If you are someone starting out in a combat sport like BJJ, there are some Basic BJJ moves that you should be knowing.
There are an infinite number of techniques and variations to master when it comes to BJJ. However, the good news is that the majority of them stem from a few fundamental movements.
You will progress faster if you focus on these fundamental BJJ moves that can be used for both attacks and defence. Here are five fundamental BJJ techniques that will help you progress from white belt to black belt courtesy of ONE Championship and EVOLVE MMA.
What are the basic BJJ Moves you should know?
Here is a detailed look at each move that we mentioned above.
Forward and backward rolls are more than just a warm-up exercise; they are an essential component of any BJJ practitioner's game.
The ability to roll properly helps to reduce the impact and improve the safety of a competitor who has been thrown or swept. However, it also has offensive and defensive applications.
Tuck your head and roll over your shoulder instead of straight over your neck. You can escape bad positions, recover guard, or even roll into attacking manoeuvres by doing so.
The bridge is another fundamental BJJ move that can be used in a variety of situations.
It is centred on a drive off the ground from your feet that raise your hips off the mat in an upward trajectory.
Bridging is most commonly seen in mount and side control escapes, but the forward hip motion is also used in various submission and passing attacks.
Shrimping is one of the most fundamental movements in grappling, and it is a fundamental move that every beginner in BJJ must master.
To shrimp, scoot your body across the floor in a "V" shape, pushing your hips away from you.
Shrimping involves turning onto your side so that your opponent cannot drive your back to the canvas. You then push away, taking advantage of the space between your hips and your opponent's hips.
The technique can be used to keep guard, escape side control and mount, and make space for sweeps and submissions.
Gripping is an important aspect of BJJ training. Many BJJ techniques will be difficult to execute if you don't understand how different grips work and how to properly grab limbs and other objects on the mat. Gripping is so important in combat sports that the term "hand fighting" is commonly used because it often determines who wins a given grappling exchange.
You won't have the iron grip that some of the more advanced students have when you first start training BJJ, but that will change with time. Regular BJJ training will significantly increase your grip strength, but you can speed things up by focusing specifically on your grip.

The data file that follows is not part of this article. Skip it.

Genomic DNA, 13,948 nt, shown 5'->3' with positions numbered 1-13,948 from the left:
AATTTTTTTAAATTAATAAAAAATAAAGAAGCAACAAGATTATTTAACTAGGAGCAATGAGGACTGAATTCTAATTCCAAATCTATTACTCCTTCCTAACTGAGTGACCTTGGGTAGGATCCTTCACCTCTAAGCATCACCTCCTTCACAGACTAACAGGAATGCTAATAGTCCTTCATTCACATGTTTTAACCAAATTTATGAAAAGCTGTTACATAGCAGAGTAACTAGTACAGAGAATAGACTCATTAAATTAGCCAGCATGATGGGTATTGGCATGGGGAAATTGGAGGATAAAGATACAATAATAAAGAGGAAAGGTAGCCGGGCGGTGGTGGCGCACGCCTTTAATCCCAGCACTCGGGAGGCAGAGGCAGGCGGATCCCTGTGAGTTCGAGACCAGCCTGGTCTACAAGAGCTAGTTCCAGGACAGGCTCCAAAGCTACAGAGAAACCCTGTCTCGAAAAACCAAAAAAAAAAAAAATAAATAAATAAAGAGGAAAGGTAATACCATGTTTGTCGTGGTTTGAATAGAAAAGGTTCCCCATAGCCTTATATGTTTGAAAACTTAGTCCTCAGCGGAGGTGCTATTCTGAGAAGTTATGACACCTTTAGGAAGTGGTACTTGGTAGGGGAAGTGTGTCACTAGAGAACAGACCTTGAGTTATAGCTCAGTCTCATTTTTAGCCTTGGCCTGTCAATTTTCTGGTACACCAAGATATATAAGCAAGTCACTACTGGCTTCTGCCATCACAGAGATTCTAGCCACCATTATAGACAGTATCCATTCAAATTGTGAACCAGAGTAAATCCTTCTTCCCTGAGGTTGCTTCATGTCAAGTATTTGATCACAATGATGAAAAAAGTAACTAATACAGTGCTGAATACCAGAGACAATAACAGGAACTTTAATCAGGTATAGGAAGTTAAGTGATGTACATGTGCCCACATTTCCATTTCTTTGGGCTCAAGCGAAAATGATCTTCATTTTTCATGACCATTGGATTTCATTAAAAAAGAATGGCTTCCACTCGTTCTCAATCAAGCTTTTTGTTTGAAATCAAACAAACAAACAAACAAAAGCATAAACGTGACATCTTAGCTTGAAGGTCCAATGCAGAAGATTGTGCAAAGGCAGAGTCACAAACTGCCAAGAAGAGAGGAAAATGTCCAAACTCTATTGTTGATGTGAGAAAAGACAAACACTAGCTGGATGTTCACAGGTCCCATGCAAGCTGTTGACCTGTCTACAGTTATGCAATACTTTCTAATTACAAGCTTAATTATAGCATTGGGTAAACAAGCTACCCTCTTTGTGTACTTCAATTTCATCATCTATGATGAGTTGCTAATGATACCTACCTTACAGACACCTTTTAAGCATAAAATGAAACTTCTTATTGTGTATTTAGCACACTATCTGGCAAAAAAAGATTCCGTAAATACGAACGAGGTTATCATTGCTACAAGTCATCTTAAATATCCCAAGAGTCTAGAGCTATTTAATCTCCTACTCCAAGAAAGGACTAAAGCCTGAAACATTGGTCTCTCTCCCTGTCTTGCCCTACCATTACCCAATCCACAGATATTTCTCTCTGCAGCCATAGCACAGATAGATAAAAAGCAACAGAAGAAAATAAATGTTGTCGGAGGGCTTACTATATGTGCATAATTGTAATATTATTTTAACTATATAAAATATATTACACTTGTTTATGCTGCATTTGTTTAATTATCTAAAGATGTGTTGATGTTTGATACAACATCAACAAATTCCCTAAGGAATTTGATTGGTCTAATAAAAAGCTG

Another thing you must learn in your early BJJ training is how to grip things effectively. It's not about gripping things as tightly as you can, but about gripping things tightly enough that your opponent can't get away from you.
It's also important to know where to grab in the first place. If you don't know which part of your opponent's body or gi is easiest to control with your grip, your grip won't help you much. If you grab the wrong thing, you will not have enough leverage to control your opponent. In general, for maximum leverage, grab the lapel, elbows, sleeves, and wrists.
Passing the guard is one of the first challenges that BJJ beginners face. It is arguably one of the most difficult things to learn in BJJ, and you will most likely spend a significant amount of your first few rolling sessions stuck on someone's guard.
The standing guard pass is one of the simplest ways to get past a person's guard. By standing up, you force your opponent to lower his guard. You then slide into side control by pinning one of your opponent's legs with your shin.
There are numerous other ways to get past someone's guard in BJJ, but the standing guard pass stands out because it is an effective technique even at the most advanced levels.
Passing the guard on your knees can be effective as well, but only against taller opponents or those with very strong legs.
Whatever method you choose to pass the guard, it is critical to begin learning the fundamental concepts and ideas underlying this important set of movements.
While these are the basic moves that would come in handy, you should understand that learning BJJ is a never-ending process. It is about patience and enjoying the process. When you are training BJJ, make sure that you do strength training for combat sports on the side to remain fit and use safety equipment like a mouthguard.